- prohibiting contractual arrangements which include provisions indemnifying or insuring a person against the payment of monetary penalties for work health and safety breaches.
With the aim of improving efficiency and enforcement, the Victorian Bill also enables WorkSafe Investigators to issue notices and reports electronically.
For more information in relation to the amendments, please refer to our previous article.
ACT Parliament passes WHS amendments
The ACT Parliament passed the Work Health and Safety Amendment Bill 2021 (ACT) repealing the industrial manslaughter provisions of the Crimes Act 1900 (ACT), and inserting the offence into the Work Health and Safety Act 2011 (ACT).
The new offence under the Work Health and Safety Act 2011 (ACT) imposes a significant increase to the maximum penalties. Officers and PCBUs that are individuals found guilty of the offence, face up to 20 years imprisonment, and bodies corporate are subject to fines of up to $16.2 million. This is an increase of more than 1,000%, given the maximum fine imposed for the offence under the Crimes Act 1900 (ACT) was $1.62 million.
Case Law Update
To forego the jab, or be an officer of the peace? Queensland Industrial Relations Commission dismiss Queensland Police Employees mandatory in vaccination challenge
A group of Queensland police officers and service employees sought to have the Commissioner of Police's directions mandating all staff (unless exempted) to receive their first dose of a COVID-19 vaccine by 4 October 2021 deemed inconsistent with the State's Public Services Administration Act, and of no effect.
The applicants argued that the vaccines were experimental, untested, and unsafe. They further argued that as vaccination did not prevent the risk of transmission or infection of COVID-19, that they should not have been mandated by the Commissioner. These were rejected by the respondent's specialist, who opined "that the COVID-19 vaccines are not experimental and have passed examination by licensing bodies", and further that "the vaccines do not remain part of a clinical trial. They have been approved and registered for use."
The applicants sought to overturn the directions on the following grounds:
- The Commissioner failed to consult with employees before making the direction, in breach of the relevant awards (ground 1).
- The Commissioner failed to consult with employees before making the direction, in breach of the Work Health and Safety Act 2011 (Qld) (ground 2).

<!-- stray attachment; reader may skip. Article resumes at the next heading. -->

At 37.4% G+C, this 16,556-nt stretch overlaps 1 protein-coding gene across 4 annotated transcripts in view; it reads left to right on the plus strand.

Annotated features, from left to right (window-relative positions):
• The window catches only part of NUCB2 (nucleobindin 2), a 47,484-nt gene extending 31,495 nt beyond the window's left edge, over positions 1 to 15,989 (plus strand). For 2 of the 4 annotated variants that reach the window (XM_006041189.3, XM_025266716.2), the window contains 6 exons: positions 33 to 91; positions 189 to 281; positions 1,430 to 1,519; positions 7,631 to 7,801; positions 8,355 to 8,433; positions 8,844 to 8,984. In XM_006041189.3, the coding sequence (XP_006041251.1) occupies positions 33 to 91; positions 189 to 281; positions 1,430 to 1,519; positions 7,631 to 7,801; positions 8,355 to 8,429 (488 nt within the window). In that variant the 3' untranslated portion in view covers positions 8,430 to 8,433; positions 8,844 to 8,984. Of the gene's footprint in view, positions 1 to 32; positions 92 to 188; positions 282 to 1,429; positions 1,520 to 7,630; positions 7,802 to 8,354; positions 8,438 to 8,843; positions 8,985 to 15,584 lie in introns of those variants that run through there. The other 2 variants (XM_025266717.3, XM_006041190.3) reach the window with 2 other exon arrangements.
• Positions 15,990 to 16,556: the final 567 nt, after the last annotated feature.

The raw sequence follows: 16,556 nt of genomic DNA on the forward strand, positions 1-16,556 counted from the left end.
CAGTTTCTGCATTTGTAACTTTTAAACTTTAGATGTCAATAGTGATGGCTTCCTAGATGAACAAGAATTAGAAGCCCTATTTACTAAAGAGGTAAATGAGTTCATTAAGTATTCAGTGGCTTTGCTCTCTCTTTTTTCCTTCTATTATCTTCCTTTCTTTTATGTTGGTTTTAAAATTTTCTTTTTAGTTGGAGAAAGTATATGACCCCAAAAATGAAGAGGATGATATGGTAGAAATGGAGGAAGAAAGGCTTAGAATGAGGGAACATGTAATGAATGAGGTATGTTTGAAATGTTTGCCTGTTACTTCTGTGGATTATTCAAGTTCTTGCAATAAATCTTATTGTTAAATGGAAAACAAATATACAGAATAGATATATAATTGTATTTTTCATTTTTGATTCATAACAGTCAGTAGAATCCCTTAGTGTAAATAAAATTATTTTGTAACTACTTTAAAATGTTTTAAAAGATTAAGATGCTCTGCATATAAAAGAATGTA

- There was no power in the Commissioner to make the direction without seeking a variation of the relevant award or the relevant certified agreement (ground 3).
Ultimately the appeals were dismissed on all grounds. For more information in relation to this case, please refer to our previous article.
NSW Supreme Court upholds public health orders
The Supreme Court of New South Wales heard a number of workers in October 2020, who had made the choice to remain unvaccinated, challenging the validity of public health orders (the Orders) under section 7(2) of the Public Health Act 2010 (NSW) issued by the NSW Health Minister Brad Hazzard. The Orders imposed requirements for workers in the health, aged care, education and construction industries, and additionally workers residing within Local Government Areas of concern, to be vaccinated against COVID-19 within various timeframes.
The joint proceedings were brought against the NSW Health Minister, the Chief Medical Officer, Dr Kerry Chant, and the State of NSW. Justice Beech-Jones dismissed the arguments of all the plaintiffs, who contended that the effect of the Orders mandating vaccinations amounted to a violation of a person's "right" or "freedom" to their own bodily integrity. Mainly, the plaintiffs contended that the construction of section 7(2) of the Public Health Act 2010 (NSW) (the PHA) did not authorise orders and directions which interfere with such rights, pursuant to the "principle of legality".